Assist devices a viable alternative to heart transplant
Jacob Abraham, M.D.
Medical director, Providence Ventricular Assist Device Program
Gary Ott, M.D.
Surgical director, Providence Ventricular Assist Device Program
Published June 2012
Some patients aren’t candidates for a heart transplant. Others are too ill to wait for a donor heart. For them the best – and sometimes the only – option is an implanted ventricular assist device, or VAD. Mechanical circulatory support with a VAD has improved survival and quality of life in select patients with medically-refractory heart failure. Recent results with the HeartMate II, for example, show a 90 percent one-year survival among transplant-eligible patients, which is comparable to survival with transplant.
Providence St. Vincent Medical Center, part of Providence Center for Advanced Heart Disease, is a Joint Commission-certified destination for VAD, a therapy that has improved survival and quality of life for thousands of patients worldwide.
Selecting the right patient and the right time for surgery are key to good outcomes. Patients with systolic heart failure (ejection fraction under 30 percent) should have one or more of the following to qualify for VAD therapy:
- Class III-IV symptoms
- Inability to tolerate oral drug therapy
- Hospitalization for heart failure within the past six months
- Early end-organ dysfunction (renal or hepatic)
- Onset of cardiac cachexia
- Considered for or on inotropic therapy
- Ventricular arrhythmias or defibrillator shocks
- Unresponsive to cardiac resynchronization therapy, or CRT is not indicated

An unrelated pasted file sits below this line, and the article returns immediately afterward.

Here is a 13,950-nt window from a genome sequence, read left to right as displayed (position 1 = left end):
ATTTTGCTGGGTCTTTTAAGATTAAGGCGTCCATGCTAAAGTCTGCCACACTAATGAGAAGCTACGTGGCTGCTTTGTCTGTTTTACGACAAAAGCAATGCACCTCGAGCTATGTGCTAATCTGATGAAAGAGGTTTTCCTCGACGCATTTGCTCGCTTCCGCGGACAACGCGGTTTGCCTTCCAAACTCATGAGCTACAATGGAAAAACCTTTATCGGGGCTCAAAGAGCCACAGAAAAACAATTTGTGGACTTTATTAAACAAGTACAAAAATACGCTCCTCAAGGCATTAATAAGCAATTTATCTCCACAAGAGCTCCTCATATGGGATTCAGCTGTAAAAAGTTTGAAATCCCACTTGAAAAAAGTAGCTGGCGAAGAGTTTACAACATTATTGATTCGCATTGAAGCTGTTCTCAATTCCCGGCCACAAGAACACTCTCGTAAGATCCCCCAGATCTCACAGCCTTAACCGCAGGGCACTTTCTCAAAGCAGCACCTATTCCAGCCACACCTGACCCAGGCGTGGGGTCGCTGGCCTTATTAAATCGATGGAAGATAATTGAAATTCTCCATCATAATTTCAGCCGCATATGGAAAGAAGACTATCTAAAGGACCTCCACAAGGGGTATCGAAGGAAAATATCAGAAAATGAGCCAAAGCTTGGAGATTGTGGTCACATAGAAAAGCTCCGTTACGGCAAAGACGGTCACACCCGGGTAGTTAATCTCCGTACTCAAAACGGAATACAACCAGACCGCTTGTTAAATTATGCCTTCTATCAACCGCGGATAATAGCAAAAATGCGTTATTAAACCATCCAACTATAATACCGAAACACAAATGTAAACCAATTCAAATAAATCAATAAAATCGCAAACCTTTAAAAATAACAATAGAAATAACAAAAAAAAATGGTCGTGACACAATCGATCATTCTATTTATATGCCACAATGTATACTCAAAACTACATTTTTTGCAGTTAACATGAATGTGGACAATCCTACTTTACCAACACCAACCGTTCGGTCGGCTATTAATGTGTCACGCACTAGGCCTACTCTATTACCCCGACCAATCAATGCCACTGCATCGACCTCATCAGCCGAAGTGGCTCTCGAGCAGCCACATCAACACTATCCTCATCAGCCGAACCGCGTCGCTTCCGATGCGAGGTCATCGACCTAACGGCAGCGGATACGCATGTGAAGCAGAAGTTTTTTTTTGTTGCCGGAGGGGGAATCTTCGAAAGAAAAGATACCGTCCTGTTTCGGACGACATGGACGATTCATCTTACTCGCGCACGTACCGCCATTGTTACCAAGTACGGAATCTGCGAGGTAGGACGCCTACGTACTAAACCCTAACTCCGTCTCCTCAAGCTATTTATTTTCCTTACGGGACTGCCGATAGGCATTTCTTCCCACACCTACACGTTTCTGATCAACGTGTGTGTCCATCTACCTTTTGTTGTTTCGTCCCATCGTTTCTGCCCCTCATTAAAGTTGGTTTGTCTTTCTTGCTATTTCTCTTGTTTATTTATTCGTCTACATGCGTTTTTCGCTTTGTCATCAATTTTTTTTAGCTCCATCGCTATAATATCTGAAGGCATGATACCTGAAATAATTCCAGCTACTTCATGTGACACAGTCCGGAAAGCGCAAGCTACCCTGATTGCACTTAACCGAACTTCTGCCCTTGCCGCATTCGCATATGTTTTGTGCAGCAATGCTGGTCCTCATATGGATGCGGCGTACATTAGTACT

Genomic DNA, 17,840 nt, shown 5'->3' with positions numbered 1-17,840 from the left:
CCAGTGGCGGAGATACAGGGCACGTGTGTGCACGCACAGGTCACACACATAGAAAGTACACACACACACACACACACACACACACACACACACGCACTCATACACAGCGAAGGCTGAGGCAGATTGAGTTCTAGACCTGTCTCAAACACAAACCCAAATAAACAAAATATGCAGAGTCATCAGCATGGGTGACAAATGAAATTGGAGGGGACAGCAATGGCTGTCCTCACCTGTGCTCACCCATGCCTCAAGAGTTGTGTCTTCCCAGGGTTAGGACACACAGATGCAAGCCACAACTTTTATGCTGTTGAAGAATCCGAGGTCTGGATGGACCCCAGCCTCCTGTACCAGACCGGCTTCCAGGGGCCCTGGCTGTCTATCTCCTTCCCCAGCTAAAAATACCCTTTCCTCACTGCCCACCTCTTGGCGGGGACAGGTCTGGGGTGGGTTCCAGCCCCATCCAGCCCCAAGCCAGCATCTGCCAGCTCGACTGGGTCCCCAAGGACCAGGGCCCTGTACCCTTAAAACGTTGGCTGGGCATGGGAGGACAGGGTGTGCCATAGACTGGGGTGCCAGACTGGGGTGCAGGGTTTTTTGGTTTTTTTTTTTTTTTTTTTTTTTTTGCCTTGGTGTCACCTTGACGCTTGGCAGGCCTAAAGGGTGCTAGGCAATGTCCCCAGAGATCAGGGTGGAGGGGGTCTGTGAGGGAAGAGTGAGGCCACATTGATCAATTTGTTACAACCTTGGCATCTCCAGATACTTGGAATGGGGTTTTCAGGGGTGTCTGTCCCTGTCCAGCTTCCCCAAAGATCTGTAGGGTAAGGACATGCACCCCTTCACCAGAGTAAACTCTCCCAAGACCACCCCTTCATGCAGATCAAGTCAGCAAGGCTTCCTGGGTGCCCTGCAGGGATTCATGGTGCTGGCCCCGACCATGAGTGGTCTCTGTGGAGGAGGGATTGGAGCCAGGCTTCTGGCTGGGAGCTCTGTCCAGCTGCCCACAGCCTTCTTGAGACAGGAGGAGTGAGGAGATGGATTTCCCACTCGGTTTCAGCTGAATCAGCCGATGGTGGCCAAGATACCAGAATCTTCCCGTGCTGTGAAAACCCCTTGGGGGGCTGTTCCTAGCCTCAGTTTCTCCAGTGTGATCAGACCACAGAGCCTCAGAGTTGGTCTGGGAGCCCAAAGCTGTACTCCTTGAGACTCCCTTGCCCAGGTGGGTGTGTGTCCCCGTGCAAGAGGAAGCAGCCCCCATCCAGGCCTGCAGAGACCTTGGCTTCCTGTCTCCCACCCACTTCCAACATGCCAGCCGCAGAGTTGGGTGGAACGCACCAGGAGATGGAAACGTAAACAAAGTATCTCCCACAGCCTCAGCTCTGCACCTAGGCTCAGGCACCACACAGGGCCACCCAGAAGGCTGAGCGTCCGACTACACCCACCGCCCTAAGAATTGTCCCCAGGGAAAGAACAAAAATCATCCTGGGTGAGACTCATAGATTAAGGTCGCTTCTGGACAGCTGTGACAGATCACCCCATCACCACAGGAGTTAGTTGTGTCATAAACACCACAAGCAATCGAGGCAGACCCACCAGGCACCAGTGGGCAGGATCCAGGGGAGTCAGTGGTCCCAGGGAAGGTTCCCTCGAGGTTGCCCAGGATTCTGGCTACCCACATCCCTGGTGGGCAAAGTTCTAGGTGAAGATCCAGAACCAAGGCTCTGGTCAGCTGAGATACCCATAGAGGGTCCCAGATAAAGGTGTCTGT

On the other hand, patients are not good candidates if they have severe and irreversible end-organ dysfunction (e.g., hemodialysis, oxygen-dependent lung disease, cirrhosis) or another illness that limits their life expectancy to fewer than two years. Likewise, patients who are frail, suffer neurologic impairment or are at high risk for bleeding are unlikely to benefit from VAD therapy.
Excellent outcomes have been achieved in carefully selected elderly patients. While there is no absolute age cutoff for VAD therapy, candidates 75 or younger are usually appropriate for destination therapy. All patients must have adequate psychosocial support and a stable home environment.
Most patients spend two to three weeks in the hospital before discharge. Once out of the intensive care unit – usually after four to seven days – patients will receive intense physical and occupational therapy.
Our VAD coordinators and nurses educate patients and their loved ones on living with a ventricular assist device. This not only involves caring for the driveline and changing dressings, but learning new habits, such as carrying spare batteries and avoiding total immersion in water.
After hospital discharge, patients are seen weekly in Providence Center for Advanced Heart Disease. Additional follow-up visits are scheduled based on the patient's progress. Most patients feel dramatically better within weeks of surgery and have sustained improvements in functional class and end-organ function.
FAQs about the HeartMate II VAD
Clinical articles by Jacob Abraham, M.D.